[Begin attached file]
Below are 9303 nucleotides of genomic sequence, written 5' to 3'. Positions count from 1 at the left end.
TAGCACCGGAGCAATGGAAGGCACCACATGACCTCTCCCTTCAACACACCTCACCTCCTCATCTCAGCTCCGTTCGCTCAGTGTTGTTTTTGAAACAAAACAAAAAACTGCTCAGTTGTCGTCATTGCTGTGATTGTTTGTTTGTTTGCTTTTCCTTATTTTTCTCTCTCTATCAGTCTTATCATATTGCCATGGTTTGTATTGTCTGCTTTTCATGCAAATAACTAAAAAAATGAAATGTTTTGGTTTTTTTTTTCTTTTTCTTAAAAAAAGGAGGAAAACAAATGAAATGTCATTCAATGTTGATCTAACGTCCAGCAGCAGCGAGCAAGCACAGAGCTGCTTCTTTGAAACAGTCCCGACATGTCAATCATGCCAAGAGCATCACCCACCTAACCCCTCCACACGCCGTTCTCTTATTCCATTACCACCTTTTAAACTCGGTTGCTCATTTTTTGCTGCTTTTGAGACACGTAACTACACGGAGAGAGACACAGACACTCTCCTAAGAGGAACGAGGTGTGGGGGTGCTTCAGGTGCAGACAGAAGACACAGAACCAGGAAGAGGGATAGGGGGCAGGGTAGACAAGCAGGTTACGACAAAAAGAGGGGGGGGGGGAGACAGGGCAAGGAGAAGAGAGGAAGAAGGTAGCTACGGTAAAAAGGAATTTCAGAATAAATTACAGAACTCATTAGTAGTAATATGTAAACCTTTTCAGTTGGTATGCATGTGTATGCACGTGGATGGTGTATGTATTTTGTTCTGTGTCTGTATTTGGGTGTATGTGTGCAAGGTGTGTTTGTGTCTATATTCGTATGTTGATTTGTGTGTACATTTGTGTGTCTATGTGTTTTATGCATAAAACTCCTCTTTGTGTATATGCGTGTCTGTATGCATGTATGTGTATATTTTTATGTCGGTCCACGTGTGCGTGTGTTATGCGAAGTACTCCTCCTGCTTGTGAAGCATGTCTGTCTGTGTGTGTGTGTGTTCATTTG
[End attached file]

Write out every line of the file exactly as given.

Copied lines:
Below are 9303 nucleotides of genomic sequence, written 5' to 3'. Positions count from 1 at the left end.
TAGCACCGGAGCAATGGAAGGCACCACATGACCTCTCCCTTCAACACACCTCACCTCCTCATCTCAGCTCCGTTCGCTCAGTGTTGTTTTTGAAACAAAACAAAAAACTGCTCAGTTGTCGTCATTGCTGTGATTGTTTGTTTGTTTGCTTTTCCTTATTTTTCTCTCTCTATCAGTCTTATCATATTGCCATGGTTTGTATTGTCTGCTTTTCATGCAAATAACTAAAAAAATGAAATGTTTTGGTTTTTTTTTTCTTTTTCTTAAAAAAAGGAGGAAAACAAATGAAATGTCATTCAATGTTGATCTAACGTCCAGCAGCAGCGAGCAAGCACAGAGCTGCTTCTTTGAAACAGTCCCGACATGTCAATCATGCCAAGAGCATCACCCACCTAACCCCTCCACACGCCGTTCTCTTATTCCATTACCACCTTTTAAACTCGGTTGCTCATTTTTTGCTGCTTTTGAGACACGTAACTACACGGAGAGAGACACAGACACTCTCCTAAGAGGAACGAGGTGTGGGGGTGCTTCAGGTGCAGACAGAAGACACAGAACCAGGAAGAGGGATAGGGGGCAGGGTAGACAAGCAGGTTACGACAAAAAGAGGGGGGGGGGGAGACAGGGCAAGGAGAAGAGAGGAAGAAGGTAGCTACGGTAAAAAGGAATTTCAGAATAAATTACAGAACTCATTAGTAGTAATATGTAAACCTTTTCAGTTGGTATGCATGTGTATGCACGTGGATGGTGTATGTATTTTGTTCTGTGTCTGTATTTGGGTGTATGTGTGCAAGGTGTGTTTGTGTCTATATTCGTATGTTGATTTGTGTGTACATTTGTGTGTCTATGTGTTTTATGCATAAAACTCCTCTTTGTGTATATGCGTGTCTGTATGCATGTATGTGTATATTTTTATGTCGGTCCACGTGTGCGTGTGTTATGCGAAGTACTCCTCCTGCTTGTGAAGCATGTCTGTCTGTGTGTGTGTGTGTTCATTTG